ASEAN chief warns on South China Sea disputes

Posted on November 27, 2012


If  Vietnam, the Philippines, Malaysia, and other claimant states were to begin printing passports with the same claims to the same disputed territories, and if these passports are stamped as their holders travel the world, it would render China’s claim moot. China and the claimant states will have found themselves returned to square one, all declaring ownership over the same area. After all, whose claim is more legitimate if they all declare the same thing, and if their claims, through the actions (or inaction) of the international community, are equally accepted?
Southeast Asia’s top diplomat has warned that the South China Sea disputes risk becoming “Asia’s Palestine”, deteriorating into a violent conflict that draws sharp dividing lines between nations and destabilises the whole region.

China’s checkbook diplomacy has succeeded in disuniting ASEAN, leaving Burma, the Philippines and Singapore as only countries that dare to stand up to China’s carrot-and-stick’s persuasion.  Above picture shows China’s new passport whose territory includes the South China sea, and Vietnamese children holding China’s flags with 5 small stars, 0ne of which represents Vietnam.

Surin Pitsuwan, the outgoing secretary-general of the 10-member Association of Southeast Asian Nations, told the Financial Times that Asia was entering its “most contentious” period in recent years as a rising China stakes out its claim to almost the entire South China Sea, clashing with the Philippines, Vietnam and others.

“We have to be mindful of the fact that the South China Sea could evolve into another Palestine,” if countries do not try harder to defuse rather than inflame tensions, he said.

As it has grown economically and militarily more powerful, Beijing has become more assertive about its territorial claims in the South China Sea, which encompasses vast oil and gas reserves, large fish stocks and key global trade routes.

After naval clashes with Vietnam and the Philippines – which claim parts of the South China Sea alongside Brunei, Malaysia and Taiwan – China has further angered its neighbours by printing a map of its extensive maritime claim, known as the “nine-dotted line” in new passports.

Vietnam has hit back by marking the passports of visiting Chinese as “invalid” and issuing separate visa forms rather than appearing to recognise the Chinese claim by stamping passports.

The US has responded to a resurgent Beijing by refocusing its foreign policy on Asia and building closer strategic and military ties with old foes such as Myanmar and Vietnam, which also fear the consequences of potential Chinese hegemony in the region.

Squeezed between these two great powers, southeast Asian nations will come under growing pressure to take sides unless they can stay united, said Mr Pitsuwan, a Thai diplomat who will step down next month after five years as the head of Asean.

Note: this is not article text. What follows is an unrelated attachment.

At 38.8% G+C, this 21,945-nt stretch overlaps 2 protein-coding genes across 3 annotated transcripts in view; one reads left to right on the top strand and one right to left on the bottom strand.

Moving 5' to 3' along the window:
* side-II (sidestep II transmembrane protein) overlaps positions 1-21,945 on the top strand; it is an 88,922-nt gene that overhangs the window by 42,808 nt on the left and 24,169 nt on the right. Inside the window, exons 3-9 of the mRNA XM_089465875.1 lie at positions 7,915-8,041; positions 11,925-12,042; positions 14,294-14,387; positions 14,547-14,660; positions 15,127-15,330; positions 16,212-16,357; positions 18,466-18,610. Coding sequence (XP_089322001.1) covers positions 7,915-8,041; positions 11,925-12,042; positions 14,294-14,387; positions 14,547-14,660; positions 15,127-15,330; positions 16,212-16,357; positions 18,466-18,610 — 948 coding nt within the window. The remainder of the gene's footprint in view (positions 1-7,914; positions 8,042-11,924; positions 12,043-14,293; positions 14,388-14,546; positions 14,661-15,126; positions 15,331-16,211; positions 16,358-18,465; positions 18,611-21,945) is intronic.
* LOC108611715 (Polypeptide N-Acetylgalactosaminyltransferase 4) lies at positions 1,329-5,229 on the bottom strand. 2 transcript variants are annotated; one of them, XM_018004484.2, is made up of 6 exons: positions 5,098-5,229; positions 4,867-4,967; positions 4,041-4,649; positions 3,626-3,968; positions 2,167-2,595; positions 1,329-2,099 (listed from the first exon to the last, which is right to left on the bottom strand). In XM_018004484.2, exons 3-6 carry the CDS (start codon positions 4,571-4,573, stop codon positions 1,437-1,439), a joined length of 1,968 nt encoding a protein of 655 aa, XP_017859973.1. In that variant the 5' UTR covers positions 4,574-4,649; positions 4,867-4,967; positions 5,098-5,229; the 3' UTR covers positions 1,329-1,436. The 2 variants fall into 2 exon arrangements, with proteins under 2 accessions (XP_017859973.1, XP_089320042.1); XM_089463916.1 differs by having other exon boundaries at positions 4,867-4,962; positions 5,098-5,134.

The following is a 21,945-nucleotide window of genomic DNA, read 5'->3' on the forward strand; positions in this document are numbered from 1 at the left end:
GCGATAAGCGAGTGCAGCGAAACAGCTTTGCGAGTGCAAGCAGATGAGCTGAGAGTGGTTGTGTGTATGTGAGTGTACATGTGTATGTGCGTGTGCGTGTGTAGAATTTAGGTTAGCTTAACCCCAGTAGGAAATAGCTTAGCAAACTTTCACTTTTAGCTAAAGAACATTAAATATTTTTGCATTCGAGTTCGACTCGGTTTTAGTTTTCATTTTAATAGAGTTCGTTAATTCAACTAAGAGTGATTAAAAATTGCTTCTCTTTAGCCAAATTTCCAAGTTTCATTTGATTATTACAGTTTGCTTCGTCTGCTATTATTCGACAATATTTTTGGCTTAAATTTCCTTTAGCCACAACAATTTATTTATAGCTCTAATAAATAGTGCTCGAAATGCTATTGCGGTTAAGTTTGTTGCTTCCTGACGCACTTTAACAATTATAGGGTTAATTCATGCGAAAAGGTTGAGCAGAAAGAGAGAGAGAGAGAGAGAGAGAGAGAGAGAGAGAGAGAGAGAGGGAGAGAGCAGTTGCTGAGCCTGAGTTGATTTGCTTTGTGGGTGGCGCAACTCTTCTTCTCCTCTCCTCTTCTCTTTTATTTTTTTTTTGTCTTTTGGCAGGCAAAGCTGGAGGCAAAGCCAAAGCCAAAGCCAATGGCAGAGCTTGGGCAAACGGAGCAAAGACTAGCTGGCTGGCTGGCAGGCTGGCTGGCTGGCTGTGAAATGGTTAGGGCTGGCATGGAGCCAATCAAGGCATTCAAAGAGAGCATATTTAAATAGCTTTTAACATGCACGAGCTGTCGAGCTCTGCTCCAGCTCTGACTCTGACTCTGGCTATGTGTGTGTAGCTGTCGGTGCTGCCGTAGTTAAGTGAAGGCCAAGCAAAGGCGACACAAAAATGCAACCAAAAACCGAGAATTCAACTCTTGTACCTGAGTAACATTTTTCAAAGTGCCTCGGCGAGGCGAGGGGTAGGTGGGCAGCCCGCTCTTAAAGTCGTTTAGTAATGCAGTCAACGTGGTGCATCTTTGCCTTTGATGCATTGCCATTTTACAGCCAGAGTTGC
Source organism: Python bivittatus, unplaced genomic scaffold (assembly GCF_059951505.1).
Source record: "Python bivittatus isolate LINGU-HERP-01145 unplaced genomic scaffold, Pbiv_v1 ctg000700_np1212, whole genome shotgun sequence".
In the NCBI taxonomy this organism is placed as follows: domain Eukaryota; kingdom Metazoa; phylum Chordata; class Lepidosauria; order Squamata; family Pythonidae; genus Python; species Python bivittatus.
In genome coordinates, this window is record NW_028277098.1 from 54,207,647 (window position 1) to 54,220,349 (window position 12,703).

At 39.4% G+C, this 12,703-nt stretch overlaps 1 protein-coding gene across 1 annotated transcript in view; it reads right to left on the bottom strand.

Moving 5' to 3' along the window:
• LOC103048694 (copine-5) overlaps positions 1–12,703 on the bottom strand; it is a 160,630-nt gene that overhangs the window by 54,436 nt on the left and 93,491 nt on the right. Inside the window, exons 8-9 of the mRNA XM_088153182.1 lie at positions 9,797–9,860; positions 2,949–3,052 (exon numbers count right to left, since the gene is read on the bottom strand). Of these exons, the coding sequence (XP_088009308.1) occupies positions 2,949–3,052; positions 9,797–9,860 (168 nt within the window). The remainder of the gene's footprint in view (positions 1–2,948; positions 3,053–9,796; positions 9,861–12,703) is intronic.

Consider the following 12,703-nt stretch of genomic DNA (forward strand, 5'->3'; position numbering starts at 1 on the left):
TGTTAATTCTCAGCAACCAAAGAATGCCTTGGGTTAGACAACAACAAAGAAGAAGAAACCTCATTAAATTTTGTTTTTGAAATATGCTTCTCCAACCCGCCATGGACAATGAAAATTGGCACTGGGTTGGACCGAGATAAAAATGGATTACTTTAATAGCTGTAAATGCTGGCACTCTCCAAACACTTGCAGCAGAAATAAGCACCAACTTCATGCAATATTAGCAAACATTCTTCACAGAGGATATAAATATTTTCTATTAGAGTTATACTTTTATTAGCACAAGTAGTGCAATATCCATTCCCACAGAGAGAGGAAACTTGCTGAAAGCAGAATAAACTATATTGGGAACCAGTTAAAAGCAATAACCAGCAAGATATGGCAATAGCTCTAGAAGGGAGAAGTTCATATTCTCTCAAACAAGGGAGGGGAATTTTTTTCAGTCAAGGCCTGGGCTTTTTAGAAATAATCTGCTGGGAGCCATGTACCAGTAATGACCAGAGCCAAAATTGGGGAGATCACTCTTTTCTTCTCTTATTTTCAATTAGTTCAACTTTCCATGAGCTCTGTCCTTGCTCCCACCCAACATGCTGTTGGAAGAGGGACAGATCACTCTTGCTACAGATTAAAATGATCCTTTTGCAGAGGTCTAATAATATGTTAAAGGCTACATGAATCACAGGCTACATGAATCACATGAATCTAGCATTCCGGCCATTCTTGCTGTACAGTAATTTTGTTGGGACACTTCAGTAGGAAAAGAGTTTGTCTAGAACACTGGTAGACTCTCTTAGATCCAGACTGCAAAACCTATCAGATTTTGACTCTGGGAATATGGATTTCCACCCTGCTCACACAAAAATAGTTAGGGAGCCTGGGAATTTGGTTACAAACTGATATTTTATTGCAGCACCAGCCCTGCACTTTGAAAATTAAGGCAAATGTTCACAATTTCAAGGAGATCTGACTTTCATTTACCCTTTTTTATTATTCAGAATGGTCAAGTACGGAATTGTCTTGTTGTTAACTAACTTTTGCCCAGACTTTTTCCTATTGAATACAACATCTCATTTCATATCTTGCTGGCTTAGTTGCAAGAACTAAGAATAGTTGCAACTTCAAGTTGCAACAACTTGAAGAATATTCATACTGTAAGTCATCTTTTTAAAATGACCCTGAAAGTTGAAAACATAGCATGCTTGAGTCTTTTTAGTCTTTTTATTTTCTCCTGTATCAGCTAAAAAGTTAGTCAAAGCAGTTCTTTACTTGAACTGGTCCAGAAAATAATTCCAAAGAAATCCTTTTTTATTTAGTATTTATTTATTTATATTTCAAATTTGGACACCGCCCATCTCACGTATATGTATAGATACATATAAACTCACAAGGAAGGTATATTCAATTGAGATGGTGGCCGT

He argued that the deteriorating situation in the South China Sea was the result of “the internal dynamics of China”, with Beijing focused on upholding its sovereignty and territory because of the recent leadership change, growing prosperity and a sense that the state-building process was still under way.

Asean, which is the only high-level forum for security issues in Asia, has fallen into disarray this year as Cambodia, a close Beijing ally and the chairman of the organisation, has undermined efforts by the Philippines and Vietnam to form a consensus about how to respond to China’s assertive stance.

“Cambodia has to balance itself within an increasingly tense power play,” said Mr Pitsuwan. “I think Cambodia did what it had to do – you have to look at it from their perspective.”

He added that the best hope for avoiding conflict was for Asean and China to agree on a binding code of conduct that would discourage nations from trying to seize islands, oilfields and fishing grounds in order to back up their territorial claims.

But this would be challenging given that Asia’s political institutions and dispute-resolution mechanisms were still very under-developed relative to the growing region’s economic might.


China’s Nine-dashed line Problematic Passport

China’s intention to print new passports depicting its ownership of disputed maritime territories in the South China Sea has riled its neighbors.

If China was looking for a reaction, they have most certainly received one. After printing new passports containing a map of the disputed South China Sea territories as Chinese possessions, officials in Vietnam and the Philippines have wasted little time in protesting the move.

However, Beijing’s move has not only offended neighboring Southeast Asian nations, but India and Taiwan as well. In addition to the nine-dash line claims, China’s new map also contains the Arunachal Pradesh state and the Aksai Chin region disputed with India, and all of Taiwan.

In light of this development, I wondered what would happen if my neighbor had come to my house with a piece of paper that said they now owned a portion of my lawn. I would, of course, laugh at their rather humorous attempt at annexation and turn them away; and if they should begin installing a rose garden and lawn gnomes… Well, I might keep the garden but the gnomes would have to go.

It is hard not to a laugh at what, on the surface, appears to be a non-issue. If China wants to print a map of territories it doesn’t legally own, why should anyone complain? After all, just because China has a picture of the disputed territories does not mean it owns them. Imagine if I took a photo of someone’s Porsche or Lamborghini and then approached the owner, saying, “I have a picture of this very car, therefore it is now mine.” The owner would simply roll his or her eyes and then promptly tell me to get lost.

Except that a passport is not a simple photograph, and the disputed islands in question are not sports cars. In the scenario of the Porsche/Lamborghini, there exists an authoritative body to determine ownership (besides the owner holding the car title). Within countries, disputes can sometimes be settled informally in person, sometimes with a police officer presiding over the dispute. However, most often it is the court system that will settle serious matters. Particularly nasty custody battles over a child are handled by courts, for example.

In the matter of disputed territories, however, no such authoritative body exists.

Acquiescence from others